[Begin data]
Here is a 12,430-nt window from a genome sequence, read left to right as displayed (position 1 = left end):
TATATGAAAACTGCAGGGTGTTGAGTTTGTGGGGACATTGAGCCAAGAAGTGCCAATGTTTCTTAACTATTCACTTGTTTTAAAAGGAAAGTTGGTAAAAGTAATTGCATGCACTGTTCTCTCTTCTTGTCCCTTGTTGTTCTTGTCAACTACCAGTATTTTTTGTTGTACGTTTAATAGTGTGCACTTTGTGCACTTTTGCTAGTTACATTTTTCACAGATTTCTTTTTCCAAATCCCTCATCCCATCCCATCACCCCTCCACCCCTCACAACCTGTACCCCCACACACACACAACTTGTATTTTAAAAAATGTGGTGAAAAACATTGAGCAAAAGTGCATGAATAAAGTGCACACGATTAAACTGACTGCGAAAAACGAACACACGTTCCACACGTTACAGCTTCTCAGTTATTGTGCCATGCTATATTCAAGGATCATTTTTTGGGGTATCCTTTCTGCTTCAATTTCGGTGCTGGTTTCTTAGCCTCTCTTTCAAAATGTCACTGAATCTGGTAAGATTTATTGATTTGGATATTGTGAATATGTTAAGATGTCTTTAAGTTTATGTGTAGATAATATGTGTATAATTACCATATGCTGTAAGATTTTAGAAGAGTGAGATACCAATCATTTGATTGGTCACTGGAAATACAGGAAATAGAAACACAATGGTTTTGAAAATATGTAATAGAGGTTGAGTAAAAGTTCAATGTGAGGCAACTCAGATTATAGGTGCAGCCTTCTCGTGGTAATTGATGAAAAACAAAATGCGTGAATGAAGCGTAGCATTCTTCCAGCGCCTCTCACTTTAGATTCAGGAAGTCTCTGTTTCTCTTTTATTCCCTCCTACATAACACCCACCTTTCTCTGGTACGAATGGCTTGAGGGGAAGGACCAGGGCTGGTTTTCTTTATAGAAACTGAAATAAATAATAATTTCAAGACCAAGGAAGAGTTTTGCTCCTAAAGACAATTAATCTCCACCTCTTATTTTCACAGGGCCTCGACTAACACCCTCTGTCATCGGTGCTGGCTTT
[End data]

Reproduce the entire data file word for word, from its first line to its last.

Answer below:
Here is a 12,430-nt window from a genome sequence, read left to right as displayed (position 1 = left end):
TATATGAAAACTGCAGGGTGTTGAGTTTGTGGGGACATTGAGCCAAGAAGTGCCAATGTTTCTTAACTATTCACTTGTTTTAAAAGGAAAGTTGGTAAAAGTAATTGCATGCACTGTTCTCTCTTCTTGTCCCTTGTTGTTCTTGTCAACTACCAGTATTTTTTGTTGTACGTTTAATAGTGTGCACTTTGTGCACTTTTGCTAGTTACATTTTTCACAGATTTCTTTTTCCAAATCCCTCATCCCATCCCATCACCCCTCCACCCCTCACAACCTGTACCCCCACACACACACAACTTGTATTTTAAAAAATGTGGTGAAAAACATTGAGCAAAAGTGCATGAATAAAGTGCACACGATTAAACTGACTGCGAAAAACGAACACACGTTCCACACGTTACAGCTTCTCAGTTATTGTGCCATGCTATATTCAAGGATCATTTTTTGGGGTATCCTTTCTGCTTCAATTTCGGTGCTGGTTTCTTAGCCTCTCTTTCAAAATGTCACTGAATCTGGTAAGATTTATTGATTTGGATATTGTGAATATGTTAAGATGTCTTTAAGTTTATGTGTAGATAATATGTGTATAATTACCATATGCTGTAAGATTTTAGAAGAGTGAGATACCAATCATTTGATTGGTCACTGGAAATACAGGAAATAGAAACACAATGGTTTTGAAAATATGTAATAGAGGTTGAGTAAAAGTTCAATGTGAGGCAACTCAGATTATAGGTGCAGCCTTCTCGTGGTAATTGATGAAAAACAAAATGCGTGAATGAAGCGTAGCATTCTTCCAGCGCCTCTCACTTTAGATTCAGGAAGTCTCTGTTTCTCTTTTATTCCCTCCTACATAACACCCACCTTTCTCTGGTACGAATGGCTTGAGGGGAAGGACCAGGGCTGGTTTTCTTTATAGAAACTGAAATAAATAATAATTTCAAGACCAAGGAAGAGTTTTGCTCCTAAAGACAATTAATCTCCACCTCTTATTTTCACAGGGCCTCGACTAACACCCTCTGTCATCGGTGCTGGCTTT